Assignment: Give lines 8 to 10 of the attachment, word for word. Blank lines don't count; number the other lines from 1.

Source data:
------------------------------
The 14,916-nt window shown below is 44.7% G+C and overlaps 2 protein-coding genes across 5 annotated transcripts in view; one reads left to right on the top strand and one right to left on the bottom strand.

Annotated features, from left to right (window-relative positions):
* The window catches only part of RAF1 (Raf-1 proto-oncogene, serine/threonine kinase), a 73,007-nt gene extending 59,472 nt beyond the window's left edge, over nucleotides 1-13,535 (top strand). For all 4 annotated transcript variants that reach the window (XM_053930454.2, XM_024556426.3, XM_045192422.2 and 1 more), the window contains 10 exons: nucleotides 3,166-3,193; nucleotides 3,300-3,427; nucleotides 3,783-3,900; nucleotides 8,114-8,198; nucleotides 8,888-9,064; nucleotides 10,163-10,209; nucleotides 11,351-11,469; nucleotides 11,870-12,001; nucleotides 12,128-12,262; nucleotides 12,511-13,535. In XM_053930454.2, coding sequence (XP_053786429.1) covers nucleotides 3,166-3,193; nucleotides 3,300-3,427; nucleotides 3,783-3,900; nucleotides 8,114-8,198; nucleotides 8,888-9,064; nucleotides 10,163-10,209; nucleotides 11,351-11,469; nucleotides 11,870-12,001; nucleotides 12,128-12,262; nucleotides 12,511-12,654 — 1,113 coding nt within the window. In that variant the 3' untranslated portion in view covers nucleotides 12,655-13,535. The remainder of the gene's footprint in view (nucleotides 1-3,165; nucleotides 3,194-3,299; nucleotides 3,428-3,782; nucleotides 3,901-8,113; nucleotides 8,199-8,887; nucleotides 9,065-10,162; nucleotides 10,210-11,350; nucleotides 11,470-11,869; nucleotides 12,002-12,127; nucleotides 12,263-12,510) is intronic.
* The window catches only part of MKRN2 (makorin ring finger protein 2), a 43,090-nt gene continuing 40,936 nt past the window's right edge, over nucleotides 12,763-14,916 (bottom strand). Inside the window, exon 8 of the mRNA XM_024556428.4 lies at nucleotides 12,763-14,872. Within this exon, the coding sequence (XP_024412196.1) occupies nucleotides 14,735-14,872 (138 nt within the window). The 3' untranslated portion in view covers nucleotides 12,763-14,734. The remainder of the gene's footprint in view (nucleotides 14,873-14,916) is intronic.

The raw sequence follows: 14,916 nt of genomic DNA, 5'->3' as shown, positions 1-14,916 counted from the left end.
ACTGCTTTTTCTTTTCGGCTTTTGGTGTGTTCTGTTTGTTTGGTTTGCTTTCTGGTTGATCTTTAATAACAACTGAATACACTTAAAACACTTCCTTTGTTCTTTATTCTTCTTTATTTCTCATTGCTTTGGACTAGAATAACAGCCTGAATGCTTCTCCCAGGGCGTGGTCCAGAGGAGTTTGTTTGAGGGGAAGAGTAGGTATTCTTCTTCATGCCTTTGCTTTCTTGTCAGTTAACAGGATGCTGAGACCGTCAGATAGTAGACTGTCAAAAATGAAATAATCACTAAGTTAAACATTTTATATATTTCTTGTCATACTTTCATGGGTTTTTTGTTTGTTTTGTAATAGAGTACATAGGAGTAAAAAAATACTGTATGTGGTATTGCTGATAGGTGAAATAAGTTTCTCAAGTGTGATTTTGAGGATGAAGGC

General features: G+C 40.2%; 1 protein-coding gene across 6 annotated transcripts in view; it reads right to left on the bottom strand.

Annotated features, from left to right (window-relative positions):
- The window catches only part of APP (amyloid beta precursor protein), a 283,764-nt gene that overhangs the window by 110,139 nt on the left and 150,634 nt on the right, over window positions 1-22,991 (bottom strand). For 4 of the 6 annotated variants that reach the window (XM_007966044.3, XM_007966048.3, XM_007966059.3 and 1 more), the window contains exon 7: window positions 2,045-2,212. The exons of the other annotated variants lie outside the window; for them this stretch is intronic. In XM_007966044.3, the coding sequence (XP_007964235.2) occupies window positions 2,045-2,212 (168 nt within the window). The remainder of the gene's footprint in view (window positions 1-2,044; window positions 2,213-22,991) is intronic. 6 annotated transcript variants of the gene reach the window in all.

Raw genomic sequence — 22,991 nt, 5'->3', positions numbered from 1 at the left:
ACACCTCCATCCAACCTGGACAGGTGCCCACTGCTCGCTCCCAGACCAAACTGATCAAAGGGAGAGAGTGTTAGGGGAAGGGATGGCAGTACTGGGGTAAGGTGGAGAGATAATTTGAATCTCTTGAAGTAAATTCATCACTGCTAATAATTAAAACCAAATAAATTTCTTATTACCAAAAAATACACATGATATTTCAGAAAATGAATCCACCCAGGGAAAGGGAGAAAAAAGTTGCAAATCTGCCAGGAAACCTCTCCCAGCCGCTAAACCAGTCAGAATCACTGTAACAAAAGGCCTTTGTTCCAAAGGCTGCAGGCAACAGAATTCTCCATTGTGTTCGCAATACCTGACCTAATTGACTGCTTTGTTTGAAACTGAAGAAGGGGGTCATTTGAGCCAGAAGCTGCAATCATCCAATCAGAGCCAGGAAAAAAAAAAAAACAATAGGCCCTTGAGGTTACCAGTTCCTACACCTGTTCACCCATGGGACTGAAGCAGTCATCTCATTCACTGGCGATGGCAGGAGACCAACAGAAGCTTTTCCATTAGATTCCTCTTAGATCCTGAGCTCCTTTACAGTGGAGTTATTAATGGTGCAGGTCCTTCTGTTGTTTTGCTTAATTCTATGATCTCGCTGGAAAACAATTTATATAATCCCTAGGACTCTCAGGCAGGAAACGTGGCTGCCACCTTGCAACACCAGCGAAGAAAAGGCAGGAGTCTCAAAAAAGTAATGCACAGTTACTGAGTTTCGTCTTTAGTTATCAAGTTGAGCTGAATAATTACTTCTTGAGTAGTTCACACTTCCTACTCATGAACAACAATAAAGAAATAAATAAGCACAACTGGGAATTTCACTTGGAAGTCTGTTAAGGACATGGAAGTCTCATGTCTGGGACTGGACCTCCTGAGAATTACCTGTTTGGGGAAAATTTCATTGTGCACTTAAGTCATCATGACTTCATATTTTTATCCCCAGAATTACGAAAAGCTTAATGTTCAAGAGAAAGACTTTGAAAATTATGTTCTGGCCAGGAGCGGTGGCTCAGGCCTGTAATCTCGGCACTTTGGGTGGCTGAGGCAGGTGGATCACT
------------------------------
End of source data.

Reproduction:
Annotated features, from left to right (window-relative positions):
- The window catches only part of APP (amyloid beta precursor protein), a 283,764-nt gene that overhangs the window by 110,139 nt on the left and 150,634 nt on the right, over window positions 1-22,991 (bottom strand). For 4 of the 6 annotated variants that reach the window (XM_007966044.3, XM_007966048.3, XM_007966059.3 and 1 more), the window contains exon 7: window positions 2,045-2,212. The exons of the other annotated variants lie outside the window; for them this stretch is intronic. In XM_007966044.3, the coding sequence (XP_007964235.2) occupies window positions 2,045-2,212 (168 nt within the window). The remainder of the gene's footprint in view (window positions 1-2,044; window positions 2,213-22,991) is intronic. 6 annotated transcript variants of the gene reach the window in all.

Raw genomic sequence — 22,991 nt, 5'->3', positions numbered from 1 at the left: